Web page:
Magazine article UNESCO Courier

All Roads Lead to the Franchise

Magazine article UNESCO Courier

All Roads Lead to the Franchise

Article excerpt

ISABELLE ESHRAGHI IS A FRENCH PHOTOGRAPHER. HAYA AL-MUGHNI IS A KUWAITI SOCIOLOGIST AND AUTHOR OF WOMEN IN KUWAIT: THE POLITICS OF GENDER (LONDON: SAQI BOOKS, 2001).

Since the end of the Gulf War, Kuwaiti women have stepped up their campaign for the right to vote. Even the most ardent Islamist activists espouse the cause, touting a different vision of women's role in Muslim society

Fifty years ago, few Kuwaiti women received more than a basic religious education. Those from wealthy households were confined to their courtyards, in a section of the house without windows so their voices could not be heard from the outside. Women from more modest households fared slightly better: some worked as midwives, marriage brokers, dressmakers and Koranic teachers who used their homes as schools, while others were peddlers or market traders. In public, however, all women had to cover themselves in long black cloaks (the abbayat) and veil their faces with thick black cloths, the boshiat.

Change was prompted by Kuwait's transformation from a small seafaring community relying on maritime trade to a major oil producer after 1945. Such rapid economic expansion created a demand for an educated workforce and the state made education available to all Kuwaiti citizens. The educated woman became a symbol of modernity, an icon of the modern state. The new generation removed the traditional black veil, enrolled in higher education and competed with men in the labour market. By the 1990s, Kuwaiti women made up 35 percent of the workforce, with a vast majority employed as teachers, doctors, engineers and lawyers.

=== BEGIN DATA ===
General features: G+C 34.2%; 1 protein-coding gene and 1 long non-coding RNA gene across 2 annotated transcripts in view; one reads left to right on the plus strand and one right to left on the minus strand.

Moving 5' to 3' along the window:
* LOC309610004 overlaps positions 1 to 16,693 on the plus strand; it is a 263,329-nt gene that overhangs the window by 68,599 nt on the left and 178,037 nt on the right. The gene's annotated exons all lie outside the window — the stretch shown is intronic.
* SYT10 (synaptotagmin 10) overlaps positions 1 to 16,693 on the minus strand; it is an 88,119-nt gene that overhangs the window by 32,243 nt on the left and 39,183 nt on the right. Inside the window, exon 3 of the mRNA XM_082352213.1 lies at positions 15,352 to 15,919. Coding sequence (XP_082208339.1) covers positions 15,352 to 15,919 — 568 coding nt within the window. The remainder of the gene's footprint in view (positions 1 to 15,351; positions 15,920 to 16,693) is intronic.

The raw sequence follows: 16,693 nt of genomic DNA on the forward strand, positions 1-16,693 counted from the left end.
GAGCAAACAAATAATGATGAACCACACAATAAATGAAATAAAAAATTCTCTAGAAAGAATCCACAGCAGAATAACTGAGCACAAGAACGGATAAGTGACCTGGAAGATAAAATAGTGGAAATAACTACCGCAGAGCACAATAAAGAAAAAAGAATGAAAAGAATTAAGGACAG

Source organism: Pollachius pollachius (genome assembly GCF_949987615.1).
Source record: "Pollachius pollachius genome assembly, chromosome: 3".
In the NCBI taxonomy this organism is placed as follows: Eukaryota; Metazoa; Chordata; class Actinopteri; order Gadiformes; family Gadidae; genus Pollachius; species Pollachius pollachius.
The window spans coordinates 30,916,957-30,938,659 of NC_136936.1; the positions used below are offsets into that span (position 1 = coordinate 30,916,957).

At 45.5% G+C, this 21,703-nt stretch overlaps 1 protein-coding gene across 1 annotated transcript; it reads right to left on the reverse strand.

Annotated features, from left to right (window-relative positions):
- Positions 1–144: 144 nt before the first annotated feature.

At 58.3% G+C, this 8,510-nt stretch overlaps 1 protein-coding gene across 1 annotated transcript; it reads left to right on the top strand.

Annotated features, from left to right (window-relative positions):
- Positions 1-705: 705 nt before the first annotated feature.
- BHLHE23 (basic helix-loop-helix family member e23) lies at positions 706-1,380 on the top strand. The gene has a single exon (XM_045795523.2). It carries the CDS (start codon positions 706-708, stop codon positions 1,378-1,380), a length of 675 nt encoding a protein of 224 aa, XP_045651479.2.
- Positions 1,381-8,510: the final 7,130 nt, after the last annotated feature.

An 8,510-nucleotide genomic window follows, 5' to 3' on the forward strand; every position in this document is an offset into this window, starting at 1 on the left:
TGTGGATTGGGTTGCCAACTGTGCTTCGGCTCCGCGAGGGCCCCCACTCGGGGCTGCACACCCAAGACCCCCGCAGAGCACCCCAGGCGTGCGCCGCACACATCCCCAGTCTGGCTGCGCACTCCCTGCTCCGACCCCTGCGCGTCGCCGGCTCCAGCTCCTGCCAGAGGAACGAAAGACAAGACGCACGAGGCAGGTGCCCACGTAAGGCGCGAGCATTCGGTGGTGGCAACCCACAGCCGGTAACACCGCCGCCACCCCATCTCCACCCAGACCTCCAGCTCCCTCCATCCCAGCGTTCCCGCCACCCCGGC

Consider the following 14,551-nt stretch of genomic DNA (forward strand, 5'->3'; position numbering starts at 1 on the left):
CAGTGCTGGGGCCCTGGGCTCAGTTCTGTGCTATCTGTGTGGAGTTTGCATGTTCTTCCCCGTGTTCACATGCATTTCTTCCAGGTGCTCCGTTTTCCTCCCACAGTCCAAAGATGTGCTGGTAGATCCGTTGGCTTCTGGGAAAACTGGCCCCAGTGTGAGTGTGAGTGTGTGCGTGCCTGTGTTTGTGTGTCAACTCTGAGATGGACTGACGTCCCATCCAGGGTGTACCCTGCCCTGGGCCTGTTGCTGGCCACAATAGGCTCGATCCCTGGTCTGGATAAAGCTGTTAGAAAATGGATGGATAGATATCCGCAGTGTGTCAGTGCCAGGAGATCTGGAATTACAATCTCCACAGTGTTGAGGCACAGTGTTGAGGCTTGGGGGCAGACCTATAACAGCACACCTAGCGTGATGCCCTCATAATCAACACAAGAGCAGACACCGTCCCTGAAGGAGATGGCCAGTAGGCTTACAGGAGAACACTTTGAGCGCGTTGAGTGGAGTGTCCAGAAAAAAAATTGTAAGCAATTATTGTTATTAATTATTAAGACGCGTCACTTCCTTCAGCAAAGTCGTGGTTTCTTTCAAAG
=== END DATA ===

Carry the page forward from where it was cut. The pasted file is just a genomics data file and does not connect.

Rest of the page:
Despite these strides, Kuwaiti women continue to be legally defined as family members, whose rights and responsibilities are circumscribed by their roles as mothers, wives and daughters. Although the constitution does not discriminate between women and men with respect to their citizenship rights, a number of laws passed since its adoption are discriminatory. The 1962 Election Law, for example, restricts the right to vote and run for office to Kuwaiti men.

After the Gulf War, the Kuwaiti women's movement brought the voting issue to the forefront, providing the ground for an alliance between Islamist and liberal women activists. Suffragists invoked the heroic roles of women under Iraqi occupation, the sacrifices of female martyrs and wartime hardships as justifications for gaining political rights. Women inside Kuwait had participated in armed resistance and risked their lives smuggling food, money and medicine through military checkpoints. Many were caught, tortured, and killed.

But whatever the sacrifices made and stereotypes challenged, the all-male parliament remained reluctant to extend to women full citizenship rights, theoretically guaranteed by the constitution. In November 1999, an Islamist-tribalist coalition succeeded in defeating a decree issued by Kuwait's ruler, Sheikh Jaber al-Ahmed al-Sabah, which would have granted women the right to run for office and vote in parliamentary and municipal elections.

Opponents appeal to narrow interpretations of religious law to justify the denial of citizenship rights to women. But the real impetus for their actions is a deep anxiety over a sluggish economy and changing gender roles. Climbing unemployment among Kuwaiti youth has raised questions about male identity as a breadwinner. Masculinity appears to be in crisis. Women are not only beginning to dominate some sectors in the labour market, they are also moving into positions of power in government and industry. The president of Kuwait University, the under-secretary in the ministry of higher education, and the managing director of the oil industry are all women. …

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